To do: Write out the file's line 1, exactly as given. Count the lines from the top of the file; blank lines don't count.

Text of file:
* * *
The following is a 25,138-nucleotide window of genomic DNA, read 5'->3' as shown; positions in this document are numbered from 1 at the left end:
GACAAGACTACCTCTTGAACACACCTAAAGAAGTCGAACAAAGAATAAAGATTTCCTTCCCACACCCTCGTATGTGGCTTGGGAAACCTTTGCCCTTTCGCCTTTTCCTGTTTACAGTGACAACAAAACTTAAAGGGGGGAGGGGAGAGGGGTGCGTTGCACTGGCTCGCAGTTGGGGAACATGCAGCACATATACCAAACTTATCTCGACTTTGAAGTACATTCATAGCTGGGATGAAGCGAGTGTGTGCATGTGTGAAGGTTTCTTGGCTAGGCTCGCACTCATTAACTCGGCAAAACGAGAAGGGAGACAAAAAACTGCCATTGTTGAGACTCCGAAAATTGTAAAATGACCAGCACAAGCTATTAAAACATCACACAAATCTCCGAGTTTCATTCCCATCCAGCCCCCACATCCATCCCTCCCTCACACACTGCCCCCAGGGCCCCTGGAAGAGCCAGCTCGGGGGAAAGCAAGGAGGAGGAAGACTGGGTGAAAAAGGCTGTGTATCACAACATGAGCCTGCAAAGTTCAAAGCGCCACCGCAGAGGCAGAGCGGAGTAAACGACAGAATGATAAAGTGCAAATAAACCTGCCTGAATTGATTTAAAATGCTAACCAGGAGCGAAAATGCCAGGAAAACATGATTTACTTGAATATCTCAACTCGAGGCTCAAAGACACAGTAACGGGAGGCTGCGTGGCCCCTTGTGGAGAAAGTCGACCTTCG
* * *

The following is a 25,138-nucleotide window of genomic DNA, read 5'->3' as shown; positions in this document are numbered from 1 at the left end: